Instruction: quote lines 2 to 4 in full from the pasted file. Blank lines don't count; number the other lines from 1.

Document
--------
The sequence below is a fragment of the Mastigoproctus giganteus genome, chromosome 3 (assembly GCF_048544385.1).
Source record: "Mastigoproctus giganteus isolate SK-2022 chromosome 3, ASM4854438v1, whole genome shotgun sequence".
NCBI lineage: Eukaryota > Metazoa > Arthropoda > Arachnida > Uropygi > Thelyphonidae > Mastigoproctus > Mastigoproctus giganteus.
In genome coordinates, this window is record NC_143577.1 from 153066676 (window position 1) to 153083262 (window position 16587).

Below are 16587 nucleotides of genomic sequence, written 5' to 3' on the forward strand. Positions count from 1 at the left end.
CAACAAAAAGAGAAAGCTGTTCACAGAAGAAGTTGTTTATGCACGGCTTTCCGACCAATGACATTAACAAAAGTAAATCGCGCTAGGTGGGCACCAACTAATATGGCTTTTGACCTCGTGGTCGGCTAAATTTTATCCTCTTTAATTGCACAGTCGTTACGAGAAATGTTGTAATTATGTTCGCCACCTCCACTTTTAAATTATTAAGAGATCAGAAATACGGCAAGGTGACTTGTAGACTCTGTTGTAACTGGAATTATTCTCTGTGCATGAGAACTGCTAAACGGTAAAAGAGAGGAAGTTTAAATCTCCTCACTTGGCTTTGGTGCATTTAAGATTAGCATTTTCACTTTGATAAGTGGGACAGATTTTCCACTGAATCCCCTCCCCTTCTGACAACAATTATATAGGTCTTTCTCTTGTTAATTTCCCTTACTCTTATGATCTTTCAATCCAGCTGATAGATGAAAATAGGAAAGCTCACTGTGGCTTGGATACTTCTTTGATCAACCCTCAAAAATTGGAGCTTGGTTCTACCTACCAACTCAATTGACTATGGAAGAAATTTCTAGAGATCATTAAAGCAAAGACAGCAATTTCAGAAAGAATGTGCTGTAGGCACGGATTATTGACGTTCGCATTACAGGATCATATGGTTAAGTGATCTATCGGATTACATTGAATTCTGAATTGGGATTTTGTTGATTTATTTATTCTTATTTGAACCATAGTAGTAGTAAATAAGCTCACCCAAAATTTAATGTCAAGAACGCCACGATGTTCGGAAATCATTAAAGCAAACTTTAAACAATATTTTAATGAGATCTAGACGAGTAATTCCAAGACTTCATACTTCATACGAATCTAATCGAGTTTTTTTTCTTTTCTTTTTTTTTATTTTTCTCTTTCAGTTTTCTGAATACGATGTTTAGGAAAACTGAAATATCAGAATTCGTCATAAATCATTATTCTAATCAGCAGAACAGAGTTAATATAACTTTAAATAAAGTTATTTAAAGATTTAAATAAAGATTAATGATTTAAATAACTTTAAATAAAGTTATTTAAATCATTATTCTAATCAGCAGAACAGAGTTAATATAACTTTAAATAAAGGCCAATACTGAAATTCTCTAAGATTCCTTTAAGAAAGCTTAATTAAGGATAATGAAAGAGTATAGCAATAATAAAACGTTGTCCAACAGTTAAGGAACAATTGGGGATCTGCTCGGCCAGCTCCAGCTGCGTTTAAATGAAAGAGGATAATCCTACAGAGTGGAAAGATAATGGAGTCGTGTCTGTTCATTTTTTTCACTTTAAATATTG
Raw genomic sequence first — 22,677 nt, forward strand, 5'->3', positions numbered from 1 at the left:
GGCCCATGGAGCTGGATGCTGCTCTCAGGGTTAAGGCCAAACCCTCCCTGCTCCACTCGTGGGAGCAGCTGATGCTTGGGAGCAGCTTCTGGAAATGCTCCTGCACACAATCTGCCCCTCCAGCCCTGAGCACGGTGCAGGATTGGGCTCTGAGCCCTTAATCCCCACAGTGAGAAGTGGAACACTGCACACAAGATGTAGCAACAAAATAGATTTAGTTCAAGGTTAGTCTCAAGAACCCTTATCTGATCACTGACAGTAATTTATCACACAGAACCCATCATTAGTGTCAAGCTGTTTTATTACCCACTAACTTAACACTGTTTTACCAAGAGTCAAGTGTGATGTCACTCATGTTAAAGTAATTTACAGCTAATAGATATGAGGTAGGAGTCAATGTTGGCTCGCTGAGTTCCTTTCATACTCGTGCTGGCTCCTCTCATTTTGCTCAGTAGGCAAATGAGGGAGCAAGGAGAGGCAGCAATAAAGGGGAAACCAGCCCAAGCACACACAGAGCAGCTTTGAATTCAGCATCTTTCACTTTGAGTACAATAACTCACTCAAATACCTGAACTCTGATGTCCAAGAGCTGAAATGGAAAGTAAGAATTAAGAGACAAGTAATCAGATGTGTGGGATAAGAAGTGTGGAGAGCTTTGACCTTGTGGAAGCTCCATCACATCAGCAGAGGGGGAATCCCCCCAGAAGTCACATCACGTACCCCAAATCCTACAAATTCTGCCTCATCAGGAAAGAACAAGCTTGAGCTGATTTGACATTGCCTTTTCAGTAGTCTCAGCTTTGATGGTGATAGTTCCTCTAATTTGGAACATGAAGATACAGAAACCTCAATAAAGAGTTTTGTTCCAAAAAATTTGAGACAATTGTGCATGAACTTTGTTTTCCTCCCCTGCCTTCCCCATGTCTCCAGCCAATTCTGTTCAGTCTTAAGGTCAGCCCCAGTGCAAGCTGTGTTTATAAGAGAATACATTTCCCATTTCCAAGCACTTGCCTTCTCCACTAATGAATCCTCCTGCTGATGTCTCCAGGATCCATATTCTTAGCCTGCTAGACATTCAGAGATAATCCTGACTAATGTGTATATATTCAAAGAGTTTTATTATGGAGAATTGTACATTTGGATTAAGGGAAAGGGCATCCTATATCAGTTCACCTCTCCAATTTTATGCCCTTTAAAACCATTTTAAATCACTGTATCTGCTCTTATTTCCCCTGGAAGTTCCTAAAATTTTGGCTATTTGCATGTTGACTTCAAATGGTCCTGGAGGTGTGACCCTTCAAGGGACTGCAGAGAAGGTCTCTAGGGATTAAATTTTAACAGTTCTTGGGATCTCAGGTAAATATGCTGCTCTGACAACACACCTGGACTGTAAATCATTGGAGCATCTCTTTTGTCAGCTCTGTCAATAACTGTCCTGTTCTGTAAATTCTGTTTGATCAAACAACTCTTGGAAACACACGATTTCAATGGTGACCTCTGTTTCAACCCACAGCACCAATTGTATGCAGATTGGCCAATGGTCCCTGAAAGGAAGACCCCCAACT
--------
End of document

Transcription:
Source record: "Mastigoproctus giganteus isolate SK-2022 chromosome 3, ASM4854438v1, whole genome shotgun sequence".
NCBI lineage: Eukaryota > Metazoa > Arthropoda > Arachnida > Uropygi > Thelyphonidae > Mastigoproctus > Mastigoproctus giganteus.
In genome coordinates, this window is record NC_143577.1 from 153066676 (window position 1) to 153083262 (window position 16587).